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Prospect-Lefferts Residents Call to End 421-A Tax Incentive for Builders

 A rallier holds a sign reading
A rallier holds a sign reading "421a equals gentrification" at a protest of the 421-a tax abatement in front of 626 Flatbush Ave. in Prospect-Lefferts Gardens on Tuesday.
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DNAinfo/Rachel Holliday Smith

PROSPECT-LEFFERTS GARDENS — They want to cut the tax cut.

Residents, tenants advocates and candidates for a local assembly seat shouted down a controversial tax abatement program Tuesday morning outside a building project they say doesn’t deserve to be rewarded for creating mostly market-rate apartments.

The crowd of about 50 people rallied in front of 626 Flatbush Ave., a 23-story tower on Flatbush Avenue and Fenimore Street in Prospect-Lefferts Gardens, where builder Hudson Companies is among those receiving the state's 421-a tax abatement incentive. The break is given to some new-construction builders in exchange for a portion of their housing being reserved for low- and middle-income renters.

But protesters said just 20 percent of the building's 254 units — or 51 units — set aside for low- and middle-income renters isn't enough to justify the building's tax incentive. They urged elected officials in Albany to let the 421-a program end when it expires this summer.

“Fifty units is barely a drop in the bucket. In June of this year, we need an end to 421-a,” said Donna Mossman, a founding member of the Crown Heights Tenant Union. “Give New York City tenants what we really need: stronger rent laws.”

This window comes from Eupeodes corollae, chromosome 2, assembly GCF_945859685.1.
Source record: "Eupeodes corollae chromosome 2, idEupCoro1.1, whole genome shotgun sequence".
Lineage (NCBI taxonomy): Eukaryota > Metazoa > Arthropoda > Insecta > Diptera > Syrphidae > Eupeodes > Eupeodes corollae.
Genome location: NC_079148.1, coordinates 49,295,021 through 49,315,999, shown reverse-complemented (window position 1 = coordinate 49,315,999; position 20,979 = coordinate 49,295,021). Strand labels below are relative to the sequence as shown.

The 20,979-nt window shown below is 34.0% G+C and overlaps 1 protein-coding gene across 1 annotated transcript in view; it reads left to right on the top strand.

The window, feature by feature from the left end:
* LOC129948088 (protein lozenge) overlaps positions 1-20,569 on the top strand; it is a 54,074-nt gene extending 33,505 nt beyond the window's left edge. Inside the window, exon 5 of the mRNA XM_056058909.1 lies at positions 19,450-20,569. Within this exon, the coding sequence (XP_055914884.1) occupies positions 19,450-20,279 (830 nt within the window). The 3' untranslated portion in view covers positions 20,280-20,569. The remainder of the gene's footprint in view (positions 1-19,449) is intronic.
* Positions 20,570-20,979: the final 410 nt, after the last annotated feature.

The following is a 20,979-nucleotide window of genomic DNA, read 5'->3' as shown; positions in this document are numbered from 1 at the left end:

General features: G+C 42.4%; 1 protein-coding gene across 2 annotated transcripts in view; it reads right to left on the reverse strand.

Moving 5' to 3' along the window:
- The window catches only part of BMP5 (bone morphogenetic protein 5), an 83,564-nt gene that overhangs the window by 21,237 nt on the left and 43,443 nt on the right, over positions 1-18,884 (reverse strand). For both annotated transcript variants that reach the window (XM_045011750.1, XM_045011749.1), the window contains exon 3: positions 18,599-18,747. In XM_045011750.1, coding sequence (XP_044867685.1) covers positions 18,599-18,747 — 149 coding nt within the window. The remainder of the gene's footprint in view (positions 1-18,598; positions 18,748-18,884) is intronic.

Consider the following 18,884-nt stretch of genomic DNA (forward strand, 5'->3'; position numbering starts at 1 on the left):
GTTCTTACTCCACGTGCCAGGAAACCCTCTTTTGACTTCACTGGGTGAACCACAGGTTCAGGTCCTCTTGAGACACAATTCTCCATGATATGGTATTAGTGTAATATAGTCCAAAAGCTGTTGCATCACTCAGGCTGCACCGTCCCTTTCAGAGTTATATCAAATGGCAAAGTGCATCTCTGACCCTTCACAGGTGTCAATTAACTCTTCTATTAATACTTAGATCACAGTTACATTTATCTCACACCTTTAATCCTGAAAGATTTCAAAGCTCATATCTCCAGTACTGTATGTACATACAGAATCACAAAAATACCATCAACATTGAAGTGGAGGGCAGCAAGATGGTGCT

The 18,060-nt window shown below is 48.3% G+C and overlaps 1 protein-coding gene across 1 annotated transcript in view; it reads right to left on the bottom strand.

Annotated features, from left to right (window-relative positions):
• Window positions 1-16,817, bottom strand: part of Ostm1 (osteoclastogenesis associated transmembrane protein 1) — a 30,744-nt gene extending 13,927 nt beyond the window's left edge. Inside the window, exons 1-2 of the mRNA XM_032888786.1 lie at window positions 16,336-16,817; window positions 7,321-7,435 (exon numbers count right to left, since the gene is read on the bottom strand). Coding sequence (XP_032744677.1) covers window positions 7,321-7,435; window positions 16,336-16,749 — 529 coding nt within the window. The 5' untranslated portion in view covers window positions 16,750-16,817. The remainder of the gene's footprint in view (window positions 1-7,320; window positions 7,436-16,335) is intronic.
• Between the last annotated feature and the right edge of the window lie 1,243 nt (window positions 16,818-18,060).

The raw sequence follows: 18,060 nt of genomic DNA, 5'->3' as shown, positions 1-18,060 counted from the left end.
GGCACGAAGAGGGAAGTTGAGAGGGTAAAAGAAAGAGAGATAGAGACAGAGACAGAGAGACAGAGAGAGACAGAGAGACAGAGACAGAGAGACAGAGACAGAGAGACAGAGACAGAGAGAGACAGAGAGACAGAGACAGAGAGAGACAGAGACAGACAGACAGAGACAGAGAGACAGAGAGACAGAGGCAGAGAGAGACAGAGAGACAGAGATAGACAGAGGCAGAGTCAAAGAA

“Unfortunately, over the years, multi-millionaires have taken advantage of this tax subsidy. That’s your tax money, my tax money that they’re using to build this high-rise and you and I cannot afford to live in it. That needs to stop now,” said Linda Williams, a Flatbush resident and member of New York Communities for Change.

Two candidates looking to join the state assembly, Diana Richardson and district leader Shirley Patterson, also joined the rally, as did the Flatbush Tenants Coalition, Make the Road New York and Movement to Protect the People, an activist group who has disrupted attempts by the local community board to move forward with rezoning in the neighborhood.

“Four twenty one-a is gentrification! We don’t want no relocation!” the ralliers chanted as a brass band played nearby and passing shoppers, B41 bus riders and construction workers looked on.

A spokeswoman for the Hudson Companies, Alison Novak, did not respond directly to the protesters' criticisms of the 421-a program, but said the company is "proud to be developing 626 Flatbush, one the first 80 [percent market-rate]/20 [percent affordable] buildings east of Prospect Park." In a statement, she reminded residents the lottery for the building's affordable units is open until May 25 and prioritizes residents of Community Board 9.

The state legislature must decide whether to renew the 421-a incentive by June 15.